WORLD: Shell Predicts Two Decades of Rising Energy Prices

Publisher Name: 
The Independent

Worldwide energy
prices are set to rise over the next two decades as individual
countries become more concerned about ensuring security of supply and
governments take a more pro-active role in dictating energy policy and
regulating markets, according to the latest global outlook from the oil
giant Shell.

Its "global scenarios" report, the first to be produced since the
twin shocks of the terror attacks of 11 September 2001 and the Enron
scandal, also suggests that Shell in common with other oil majors will
place more emphasis on developing renewable energy sources such as wind
and solar than extracting more hydrocarbons through unconventional
means.

The report outlines three potential scenarios up to 2025. Under the
first, "low trust globalisation", world economic growth is assumed to
be 3.1 per cent and as the process of globalisation continues, it is
fettered by a much stronger regulatory role for governments and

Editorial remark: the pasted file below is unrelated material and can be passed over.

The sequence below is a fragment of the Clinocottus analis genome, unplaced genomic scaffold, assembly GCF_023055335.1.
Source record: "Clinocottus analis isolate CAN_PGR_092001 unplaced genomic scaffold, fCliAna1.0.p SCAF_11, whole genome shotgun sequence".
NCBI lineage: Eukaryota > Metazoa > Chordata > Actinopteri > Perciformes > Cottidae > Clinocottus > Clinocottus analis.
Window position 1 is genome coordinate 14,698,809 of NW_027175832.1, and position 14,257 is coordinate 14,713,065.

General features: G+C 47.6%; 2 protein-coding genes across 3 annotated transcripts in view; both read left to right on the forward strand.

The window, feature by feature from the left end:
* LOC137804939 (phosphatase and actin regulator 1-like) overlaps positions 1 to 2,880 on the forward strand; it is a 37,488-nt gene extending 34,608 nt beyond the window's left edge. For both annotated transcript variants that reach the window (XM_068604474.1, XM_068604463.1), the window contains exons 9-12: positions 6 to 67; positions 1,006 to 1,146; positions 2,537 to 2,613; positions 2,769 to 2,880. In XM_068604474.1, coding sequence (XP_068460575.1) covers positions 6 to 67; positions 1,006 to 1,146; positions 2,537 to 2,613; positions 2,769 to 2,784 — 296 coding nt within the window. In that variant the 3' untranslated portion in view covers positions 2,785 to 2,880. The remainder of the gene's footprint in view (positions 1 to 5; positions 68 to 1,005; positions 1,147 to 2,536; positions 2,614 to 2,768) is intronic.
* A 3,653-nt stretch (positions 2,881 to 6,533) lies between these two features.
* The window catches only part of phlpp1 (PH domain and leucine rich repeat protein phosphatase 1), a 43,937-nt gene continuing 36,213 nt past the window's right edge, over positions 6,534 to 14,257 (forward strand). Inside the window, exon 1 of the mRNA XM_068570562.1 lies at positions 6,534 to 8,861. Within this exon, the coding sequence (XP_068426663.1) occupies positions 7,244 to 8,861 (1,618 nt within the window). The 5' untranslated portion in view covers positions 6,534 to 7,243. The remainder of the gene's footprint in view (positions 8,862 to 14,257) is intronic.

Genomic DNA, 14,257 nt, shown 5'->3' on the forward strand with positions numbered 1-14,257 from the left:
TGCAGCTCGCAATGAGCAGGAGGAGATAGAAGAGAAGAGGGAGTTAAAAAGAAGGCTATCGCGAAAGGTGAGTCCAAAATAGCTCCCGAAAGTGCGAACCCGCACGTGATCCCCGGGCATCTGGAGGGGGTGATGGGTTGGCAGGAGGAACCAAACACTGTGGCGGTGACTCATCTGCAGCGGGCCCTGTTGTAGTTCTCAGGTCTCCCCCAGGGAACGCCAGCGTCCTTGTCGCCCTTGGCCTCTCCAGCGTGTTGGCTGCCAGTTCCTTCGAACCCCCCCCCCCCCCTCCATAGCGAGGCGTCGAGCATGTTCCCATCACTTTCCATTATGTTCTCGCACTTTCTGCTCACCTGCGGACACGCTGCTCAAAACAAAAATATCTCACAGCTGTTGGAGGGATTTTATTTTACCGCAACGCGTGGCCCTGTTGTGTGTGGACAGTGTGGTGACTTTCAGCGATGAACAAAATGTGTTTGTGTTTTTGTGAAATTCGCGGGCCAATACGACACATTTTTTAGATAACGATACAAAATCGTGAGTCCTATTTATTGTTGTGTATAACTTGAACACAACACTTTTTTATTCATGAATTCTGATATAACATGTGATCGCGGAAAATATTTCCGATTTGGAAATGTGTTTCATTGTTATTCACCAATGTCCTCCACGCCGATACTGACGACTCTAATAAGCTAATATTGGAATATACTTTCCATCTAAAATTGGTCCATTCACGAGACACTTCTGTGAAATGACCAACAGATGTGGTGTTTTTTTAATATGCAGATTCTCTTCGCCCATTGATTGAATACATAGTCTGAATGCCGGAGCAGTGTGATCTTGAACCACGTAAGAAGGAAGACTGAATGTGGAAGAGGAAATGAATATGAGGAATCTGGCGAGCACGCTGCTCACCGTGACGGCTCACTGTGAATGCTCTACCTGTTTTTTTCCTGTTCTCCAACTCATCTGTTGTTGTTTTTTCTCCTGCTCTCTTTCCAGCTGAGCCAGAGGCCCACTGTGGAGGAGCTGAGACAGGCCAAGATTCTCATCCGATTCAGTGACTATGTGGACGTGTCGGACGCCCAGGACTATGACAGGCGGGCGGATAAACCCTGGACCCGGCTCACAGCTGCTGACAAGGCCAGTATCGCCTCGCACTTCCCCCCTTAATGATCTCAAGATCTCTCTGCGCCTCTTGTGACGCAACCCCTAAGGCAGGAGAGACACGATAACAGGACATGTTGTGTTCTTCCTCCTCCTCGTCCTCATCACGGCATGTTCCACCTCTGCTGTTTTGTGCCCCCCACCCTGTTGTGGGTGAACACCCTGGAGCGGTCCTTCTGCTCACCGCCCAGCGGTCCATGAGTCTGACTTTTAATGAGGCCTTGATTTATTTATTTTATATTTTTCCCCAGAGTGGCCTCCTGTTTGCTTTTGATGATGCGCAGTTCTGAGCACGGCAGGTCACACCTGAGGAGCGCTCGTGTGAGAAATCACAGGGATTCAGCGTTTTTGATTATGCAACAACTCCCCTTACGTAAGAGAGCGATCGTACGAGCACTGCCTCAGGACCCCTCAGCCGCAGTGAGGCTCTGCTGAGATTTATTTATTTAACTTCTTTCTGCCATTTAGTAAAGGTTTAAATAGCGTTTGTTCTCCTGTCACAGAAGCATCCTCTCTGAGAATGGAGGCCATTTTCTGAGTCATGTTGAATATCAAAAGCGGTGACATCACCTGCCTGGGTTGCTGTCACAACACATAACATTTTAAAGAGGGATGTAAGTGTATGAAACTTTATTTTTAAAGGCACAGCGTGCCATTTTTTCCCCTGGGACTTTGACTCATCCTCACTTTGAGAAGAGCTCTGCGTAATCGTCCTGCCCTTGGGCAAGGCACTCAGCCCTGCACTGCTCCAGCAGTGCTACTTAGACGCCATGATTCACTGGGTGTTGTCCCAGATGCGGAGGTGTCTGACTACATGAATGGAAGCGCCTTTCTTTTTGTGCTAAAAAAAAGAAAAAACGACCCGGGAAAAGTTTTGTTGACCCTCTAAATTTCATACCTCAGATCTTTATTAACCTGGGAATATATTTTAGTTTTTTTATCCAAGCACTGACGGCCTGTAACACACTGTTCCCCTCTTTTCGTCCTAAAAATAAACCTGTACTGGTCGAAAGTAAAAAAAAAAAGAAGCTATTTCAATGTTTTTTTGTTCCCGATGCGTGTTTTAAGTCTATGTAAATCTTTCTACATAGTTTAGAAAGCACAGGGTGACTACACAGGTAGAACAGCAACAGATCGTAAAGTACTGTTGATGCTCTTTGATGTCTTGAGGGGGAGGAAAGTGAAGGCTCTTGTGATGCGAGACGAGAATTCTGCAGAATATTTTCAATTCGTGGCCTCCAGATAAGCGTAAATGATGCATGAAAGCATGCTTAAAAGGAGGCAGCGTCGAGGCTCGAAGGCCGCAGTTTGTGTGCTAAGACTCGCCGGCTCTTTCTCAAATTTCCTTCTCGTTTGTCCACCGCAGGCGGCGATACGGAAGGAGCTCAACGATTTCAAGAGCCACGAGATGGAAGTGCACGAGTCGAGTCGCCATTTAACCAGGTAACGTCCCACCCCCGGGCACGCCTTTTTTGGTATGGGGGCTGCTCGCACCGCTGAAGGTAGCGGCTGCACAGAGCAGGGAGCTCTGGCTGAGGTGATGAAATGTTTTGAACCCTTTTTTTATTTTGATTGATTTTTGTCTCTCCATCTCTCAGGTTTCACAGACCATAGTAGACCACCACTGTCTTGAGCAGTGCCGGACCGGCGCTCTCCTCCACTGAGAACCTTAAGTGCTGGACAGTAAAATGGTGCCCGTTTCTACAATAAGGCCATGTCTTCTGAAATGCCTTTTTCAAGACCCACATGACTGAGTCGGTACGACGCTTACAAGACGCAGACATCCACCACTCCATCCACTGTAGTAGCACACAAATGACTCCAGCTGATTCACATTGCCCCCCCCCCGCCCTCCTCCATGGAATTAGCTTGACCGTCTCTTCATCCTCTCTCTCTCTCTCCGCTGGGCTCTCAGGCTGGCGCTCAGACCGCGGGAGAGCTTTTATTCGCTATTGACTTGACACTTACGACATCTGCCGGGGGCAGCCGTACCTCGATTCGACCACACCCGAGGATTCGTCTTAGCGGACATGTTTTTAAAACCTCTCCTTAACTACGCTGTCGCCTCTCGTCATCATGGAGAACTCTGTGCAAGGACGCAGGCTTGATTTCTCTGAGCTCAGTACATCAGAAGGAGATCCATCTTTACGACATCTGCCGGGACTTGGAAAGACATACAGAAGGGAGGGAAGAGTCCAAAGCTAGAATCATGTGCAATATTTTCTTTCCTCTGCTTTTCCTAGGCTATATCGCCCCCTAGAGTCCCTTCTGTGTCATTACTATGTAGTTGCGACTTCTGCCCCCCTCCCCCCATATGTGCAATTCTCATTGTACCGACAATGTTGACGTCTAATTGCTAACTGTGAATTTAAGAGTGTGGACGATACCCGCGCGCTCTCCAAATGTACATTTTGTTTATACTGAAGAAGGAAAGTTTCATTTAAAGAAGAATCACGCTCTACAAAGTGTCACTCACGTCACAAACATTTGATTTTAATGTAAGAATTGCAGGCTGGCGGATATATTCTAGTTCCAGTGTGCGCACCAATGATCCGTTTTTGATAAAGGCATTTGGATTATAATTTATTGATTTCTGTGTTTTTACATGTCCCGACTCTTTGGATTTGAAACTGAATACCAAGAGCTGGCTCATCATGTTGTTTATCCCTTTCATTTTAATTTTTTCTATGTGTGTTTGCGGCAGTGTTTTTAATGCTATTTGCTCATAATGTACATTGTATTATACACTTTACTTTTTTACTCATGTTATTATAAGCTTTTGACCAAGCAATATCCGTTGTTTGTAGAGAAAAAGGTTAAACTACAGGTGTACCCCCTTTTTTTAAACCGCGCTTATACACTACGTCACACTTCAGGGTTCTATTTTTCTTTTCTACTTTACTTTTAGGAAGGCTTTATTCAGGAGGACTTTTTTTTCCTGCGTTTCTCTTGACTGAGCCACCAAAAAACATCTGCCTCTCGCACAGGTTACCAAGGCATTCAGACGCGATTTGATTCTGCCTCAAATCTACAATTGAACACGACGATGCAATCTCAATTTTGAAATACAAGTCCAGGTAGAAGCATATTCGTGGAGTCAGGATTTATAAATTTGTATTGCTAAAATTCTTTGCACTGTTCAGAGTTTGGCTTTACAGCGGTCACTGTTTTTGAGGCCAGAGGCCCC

stricter curbs on cross-border movement of people, goods and knowledge.
The second, "open doors", envisages stronger growth of 3.8 per cent as
the markets provide solutions to the twin crises of security and trust
sparked by events such as 9/11 and Enron and the only restraint on
exploiting new energy sources is the investment available.

The third, "flags", depicts a world in which nation states retreat
into their shells and conflicts put a brake on globalisation, resulting
in annual growth of just 2.6 per cent.

Albert Bressand, the vice-president of global business environment
at Shell and the report's main author, said that under each of the
scenarios security of supply assumed greater importance, "potentially
leading to far more politicised energy relations and creating new
sources of tensions among countries".

The "flags" scenario may increase development of expensive forms of
renewable energy, such as wind, as states sought to ensureindigenous
supplies, the "open doors" scenario was likely to produce the biggest
rise in the cost as growing demand drove up prices.

AMP Section Name:Energy